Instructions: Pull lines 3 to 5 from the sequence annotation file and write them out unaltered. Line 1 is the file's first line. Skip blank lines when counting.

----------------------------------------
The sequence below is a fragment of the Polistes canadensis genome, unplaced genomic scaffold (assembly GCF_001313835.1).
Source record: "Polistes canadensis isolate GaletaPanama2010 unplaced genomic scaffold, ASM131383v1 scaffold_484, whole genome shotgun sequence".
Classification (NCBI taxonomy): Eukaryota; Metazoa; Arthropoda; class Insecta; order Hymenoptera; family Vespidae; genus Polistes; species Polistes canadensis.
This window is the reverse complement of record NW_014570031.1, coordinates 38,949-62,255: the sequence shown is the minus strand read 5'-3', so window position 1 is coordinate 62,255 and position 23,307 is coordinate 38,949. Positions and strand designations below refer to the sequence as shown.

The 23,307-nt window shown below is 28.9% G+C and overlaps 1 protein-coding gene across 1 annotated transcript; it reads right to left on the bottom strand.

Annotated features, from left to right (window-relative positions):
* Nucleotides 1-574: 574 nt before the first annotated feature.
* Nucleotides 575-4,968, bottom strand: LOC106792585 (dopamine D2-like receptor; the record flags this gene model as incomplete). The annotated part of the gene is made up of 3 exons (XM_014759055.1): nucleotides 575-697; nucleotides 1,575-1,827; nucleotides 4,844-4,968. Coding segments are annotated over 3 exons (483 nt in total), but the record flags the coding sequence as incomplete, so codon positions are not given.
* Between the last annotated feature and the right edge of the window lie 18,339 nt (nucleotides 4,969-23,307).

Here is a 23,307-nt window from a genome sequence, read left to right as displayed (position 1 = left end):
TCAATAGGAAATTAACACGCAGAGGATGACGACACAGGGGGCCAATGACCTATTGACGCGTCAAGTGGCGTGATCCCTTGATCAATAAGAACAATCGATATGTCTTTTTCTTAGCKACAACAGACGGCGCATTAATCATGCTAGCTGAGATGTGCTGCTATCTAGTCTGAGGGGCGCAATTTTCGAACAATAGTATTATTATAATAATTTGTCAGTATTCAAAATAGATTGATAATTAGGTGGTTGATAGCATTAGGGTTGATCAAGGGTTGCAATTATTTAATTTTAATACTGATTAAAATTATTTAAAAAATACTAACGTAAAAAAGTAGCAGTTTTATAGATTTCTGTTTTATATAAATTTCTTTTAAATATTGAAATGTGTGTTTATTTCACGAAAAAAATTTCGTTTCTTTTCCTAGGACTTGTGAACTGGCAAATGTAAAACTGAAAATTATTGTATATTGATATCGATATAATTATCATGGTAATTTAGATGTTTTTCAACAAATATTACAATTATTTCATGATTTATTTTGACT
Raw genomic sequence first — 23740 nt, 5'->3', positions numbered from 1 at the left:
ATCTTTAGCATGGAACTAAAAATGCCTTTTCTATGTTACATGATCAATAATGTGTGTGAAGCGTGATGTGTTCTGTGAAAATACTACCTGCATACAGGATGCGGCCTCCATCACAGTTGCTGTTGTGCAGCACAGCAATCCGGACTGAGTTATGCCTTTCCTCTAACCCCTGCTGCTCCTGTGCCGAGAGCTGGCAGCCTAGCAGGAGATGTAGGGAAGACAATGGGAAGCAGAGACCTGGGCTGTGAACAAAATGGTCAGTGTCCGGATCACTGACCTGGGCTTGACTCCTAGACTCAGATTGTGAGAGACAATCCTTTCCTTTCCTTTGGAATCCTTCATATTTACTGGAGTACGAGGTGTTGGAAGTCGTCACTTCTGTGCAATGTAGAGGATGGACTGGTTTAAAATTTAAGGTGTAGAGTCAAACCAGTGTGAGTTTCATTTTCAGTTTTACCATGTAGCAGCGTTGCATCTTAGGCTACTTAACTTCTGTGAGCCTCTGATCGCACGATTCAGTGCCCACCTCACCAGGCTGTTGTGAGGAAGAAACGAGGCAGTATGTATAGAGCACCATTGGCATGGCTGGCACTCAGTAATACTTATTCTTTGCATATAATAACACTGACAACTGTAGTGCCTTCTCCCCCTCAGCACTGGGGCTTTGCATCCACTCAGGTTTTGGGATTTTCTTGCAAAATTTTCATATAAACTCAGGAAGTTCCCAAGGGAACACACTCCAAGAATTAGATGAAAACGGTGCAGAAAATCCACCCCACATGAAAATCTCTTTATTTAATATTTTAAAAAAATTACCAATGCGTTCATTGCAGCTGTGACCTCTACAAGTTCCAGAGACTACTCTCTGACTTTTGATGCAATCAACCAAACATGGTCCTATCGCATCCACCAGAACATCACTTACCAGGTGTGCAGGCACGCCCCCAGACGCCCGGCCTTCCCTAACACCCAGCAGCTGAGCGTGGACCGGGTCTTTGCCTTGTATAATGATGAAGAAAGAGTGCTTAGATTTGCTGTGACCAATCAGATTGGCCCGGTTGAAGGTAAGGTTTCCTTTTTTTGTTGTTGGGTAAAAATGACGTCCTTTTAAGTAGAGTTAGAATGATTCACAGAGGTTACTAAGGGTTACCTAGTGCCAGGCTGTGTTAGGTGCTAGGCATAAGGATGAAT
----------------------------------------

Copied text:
Classification (NCBI taxonomy): Eukaryota; Metazoa; Arthropoda; class Insecta; order Hymenoptera; family Vespidae; genus Polistes; species Polistes canadensis.
This window is the reverse complement of record NW_014570031.1, coordinates 38,949-62,255: the sequence shown is the minus strand read 5'-3', so window position 1 is coordinate 62,255 and position 23,307 is coordinate 38,949. Positions and strand designations below refer to the sequence as shown.

The 23,307-nt window shown below is 28.9% G+C and overlaps 1 protein-coding gene across 1 annotated transcript; it reads right to left on the bottom strand.